The Department is committed to enabling parents to exercise choice and access the range of schools, including the excellent education offered by many faith-based schools. The Department does not routinely conduct assessments of charging policies for transport to voluntary-aided schools. Local authorities are required to publish their policies on free and assisted home-to-school transport annually and to defend those policies locally.
Many North-West Leicestershire children in faith primary schools have a faith secondary school at such a distance that pupil transport is needed, but Conservative-led Leicestershire county council is introducing an annual £240 transport charge per child in the autumn, which will impose a serious burden on many homes. Does the Minister agree that if there is no consistency of policy across local authorities, we will have in effect a discriminatory, excessive, unacceptable and scandalous Catholic tax on families who ought to have continued free transport, at least until year 11, which is what is available to parents of other faiths and no faith? That will damage access and choice, will it not?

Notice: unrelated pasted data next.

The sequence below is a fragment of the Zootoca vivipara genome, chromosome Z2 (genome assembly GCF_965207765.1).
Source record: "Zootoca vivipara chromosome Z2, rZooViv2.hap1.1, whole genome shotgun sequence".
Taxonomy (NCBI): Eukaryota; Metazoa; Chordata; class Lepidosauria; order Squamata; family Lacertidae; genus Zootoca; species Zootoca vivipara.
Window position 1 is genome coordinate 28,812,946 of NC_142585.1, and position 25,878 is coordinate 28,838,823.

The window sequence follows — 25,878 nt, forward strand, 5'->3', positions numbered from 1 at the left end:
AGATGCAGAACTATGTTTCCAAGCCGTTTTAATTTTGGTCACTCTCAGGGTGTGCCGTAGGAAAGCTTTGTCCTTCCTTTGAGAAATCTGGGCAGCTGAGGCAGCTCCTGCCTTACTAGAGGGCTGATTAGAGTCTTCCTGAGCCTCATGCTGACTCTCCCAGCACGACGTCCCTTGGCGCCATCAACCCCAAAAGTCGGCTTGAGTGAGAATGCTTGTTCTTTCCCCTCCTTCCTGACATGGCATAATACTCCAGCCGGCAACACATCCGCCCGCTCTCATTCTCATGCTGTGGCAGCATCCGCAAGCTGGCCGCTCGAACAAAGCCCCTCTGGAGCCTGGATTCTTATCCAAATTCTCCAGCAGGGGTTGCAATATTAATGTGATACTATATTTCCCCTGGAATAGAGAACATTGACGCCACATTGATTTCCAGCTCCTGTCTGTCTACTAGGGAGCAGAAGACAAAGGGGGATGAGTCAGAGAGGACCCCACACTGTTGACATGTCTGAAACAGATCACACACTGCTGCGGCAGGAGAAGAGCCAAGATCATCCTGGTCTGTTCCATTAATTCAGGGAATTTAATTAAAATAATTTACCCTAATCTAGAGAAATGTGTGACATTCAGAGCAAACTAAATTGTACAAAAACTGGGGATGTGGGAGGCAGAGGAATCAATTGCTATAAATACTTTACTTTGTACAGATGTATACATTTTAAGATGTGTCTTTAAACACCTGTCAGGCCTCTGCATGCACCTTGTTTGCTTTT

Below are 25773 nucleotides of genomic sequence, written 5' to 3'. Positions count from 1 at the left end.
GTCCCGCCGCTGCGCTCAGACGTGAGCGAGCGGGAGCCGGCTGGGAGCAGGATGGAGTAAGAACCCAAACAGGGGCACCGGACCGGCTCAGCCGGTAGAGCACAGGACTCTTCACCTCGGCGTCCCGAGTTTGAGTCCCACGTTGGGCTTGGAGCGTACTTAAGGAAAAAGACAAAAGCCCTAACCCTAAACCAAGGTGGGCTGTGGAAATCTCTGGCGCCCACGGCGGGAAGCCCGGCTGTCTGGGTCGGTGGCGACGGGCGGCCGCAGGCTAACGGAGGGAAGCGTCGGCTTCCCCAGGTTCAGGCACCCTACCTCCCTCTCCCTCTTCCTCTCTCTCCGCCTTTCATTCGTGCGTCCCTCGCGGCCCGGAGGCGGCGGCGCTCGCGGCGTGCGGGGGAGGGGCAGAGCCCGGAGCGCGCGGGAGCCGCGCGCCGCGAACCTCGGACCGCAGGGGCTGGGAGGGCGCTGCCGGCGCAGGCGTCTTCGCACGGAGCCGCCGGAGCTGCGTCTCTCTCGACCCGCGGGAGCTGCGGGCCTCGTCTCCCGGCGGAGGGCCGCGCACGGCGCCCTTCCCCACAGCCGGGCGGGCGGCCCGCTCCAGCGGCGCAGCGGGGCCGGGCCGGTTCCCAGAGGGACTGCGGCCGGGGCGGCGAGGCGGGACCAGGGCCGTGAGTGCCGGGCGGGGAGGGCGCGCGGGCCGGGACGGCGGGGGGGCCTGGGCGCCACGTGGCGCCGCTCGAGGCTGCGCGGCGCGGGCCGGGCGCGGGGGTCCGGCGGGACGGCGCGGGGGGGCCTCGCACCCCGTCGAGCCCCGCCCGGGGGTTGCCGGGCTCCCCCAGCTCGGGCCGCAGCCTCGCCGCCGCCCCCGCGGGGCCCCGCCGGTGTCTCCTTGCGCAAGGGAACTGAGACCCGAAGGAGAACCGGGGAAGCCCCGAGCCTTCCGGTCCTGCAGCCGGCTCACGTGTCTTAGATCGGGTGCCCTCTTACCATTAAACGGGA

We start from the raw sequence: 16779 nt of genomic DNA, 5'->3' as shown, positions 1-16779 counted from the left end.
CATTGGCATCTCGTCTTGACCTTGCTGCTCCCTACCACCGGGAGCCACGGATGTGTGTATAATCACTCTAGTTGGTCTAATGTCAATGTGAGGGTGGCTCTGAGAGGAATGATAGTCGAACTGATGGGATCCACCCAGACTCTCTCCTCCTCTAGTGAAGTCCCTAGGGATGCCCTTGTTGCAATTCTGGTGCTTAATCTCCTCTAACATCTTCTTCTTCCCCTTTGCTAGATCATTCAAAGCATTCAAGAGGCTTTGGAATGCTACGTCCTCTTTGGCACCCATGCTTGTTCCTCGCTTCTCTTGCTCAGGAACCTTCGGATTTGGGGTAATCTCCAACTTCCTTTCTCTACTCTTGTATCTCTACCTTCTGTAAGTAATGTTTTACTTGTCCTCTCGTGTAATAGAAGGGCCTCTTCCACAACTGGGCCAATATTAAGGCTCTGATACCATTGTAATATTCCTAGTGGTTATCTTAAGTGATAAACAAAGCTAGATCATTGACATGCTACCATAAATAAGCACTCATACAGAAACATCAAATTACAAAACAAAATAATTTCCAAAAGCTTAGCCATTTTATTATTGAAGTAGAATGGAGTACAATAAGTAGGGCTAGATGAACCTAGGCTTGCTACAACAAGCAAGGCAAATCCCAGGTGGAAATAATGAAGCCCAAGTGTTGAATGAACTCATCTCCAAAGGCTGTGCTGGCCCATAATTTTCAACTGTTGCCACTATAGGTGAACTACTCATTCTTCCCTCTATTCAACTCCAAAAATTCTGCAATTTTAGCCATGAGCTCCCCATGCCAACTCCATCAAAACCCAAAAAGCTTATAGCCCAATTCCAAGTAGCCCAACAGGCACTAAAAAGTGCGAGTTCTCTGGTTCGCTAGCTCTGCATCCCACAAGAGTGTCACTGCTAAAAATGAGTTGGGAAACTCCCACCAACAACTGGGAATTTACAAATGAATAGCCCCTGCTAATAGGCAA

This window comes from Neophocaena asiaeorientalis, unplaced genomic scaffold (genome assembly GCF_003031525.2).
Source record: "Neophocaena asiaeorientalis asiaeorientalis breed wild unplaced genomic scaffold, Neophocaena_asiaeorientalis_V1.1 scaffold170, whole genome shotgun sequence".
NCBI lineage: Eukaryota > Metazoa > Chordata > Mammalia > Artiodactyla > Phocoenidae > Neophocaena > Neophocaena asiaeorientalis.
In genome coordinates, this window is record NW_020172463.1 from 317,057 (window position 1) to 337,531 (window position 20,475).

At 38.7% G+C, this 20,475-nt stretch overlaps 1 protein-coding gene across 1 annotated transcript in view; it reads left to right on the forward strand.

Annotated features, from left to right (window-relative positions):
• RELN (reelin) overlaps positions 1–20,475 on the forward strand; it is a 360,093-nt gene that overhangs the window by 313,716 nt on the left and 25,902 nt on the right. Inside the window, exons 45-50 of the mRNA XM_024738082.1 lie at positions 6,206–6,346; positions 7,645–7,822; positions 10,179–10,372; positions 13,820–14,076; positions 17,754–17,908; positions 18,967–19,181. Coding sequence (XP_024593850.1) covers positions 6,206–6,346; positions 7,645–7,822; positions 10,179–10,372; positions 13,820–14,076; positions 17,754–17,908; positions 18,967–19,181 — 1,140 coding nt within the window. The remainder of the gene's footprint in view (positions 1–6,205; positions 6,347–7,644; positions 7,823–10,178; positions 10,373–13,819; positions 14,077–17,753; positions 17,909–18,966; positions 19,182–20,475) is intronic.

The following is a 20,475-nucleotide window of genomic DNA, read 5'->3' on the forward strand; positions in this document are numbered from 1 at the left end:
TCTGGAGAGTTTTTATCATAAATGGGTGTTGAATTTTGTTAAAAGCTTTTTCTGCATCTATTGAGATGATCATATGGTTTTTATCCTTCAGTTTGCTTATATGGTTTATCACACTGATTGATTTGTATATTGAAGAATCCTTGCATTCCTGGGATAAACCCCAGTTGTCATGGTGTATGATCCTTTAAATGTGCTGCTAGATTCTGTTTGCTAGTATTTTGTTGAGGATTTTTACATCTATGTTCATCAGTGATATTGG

I certainly agree with my hon. Friend that local authorities should continue to think it right not to disturb well-established arrangements, including free faith-based transport. My authority, in Dorset, appears to be proceeding, without any consultation, with charging for it. We would not advocate that in our guidance. In the Education and Inspections Act 2006, we changed the law to make faith-based transport available, up to 15 miles, to those on low incomes, but local authorities are still locally accountable for decisions beyond that.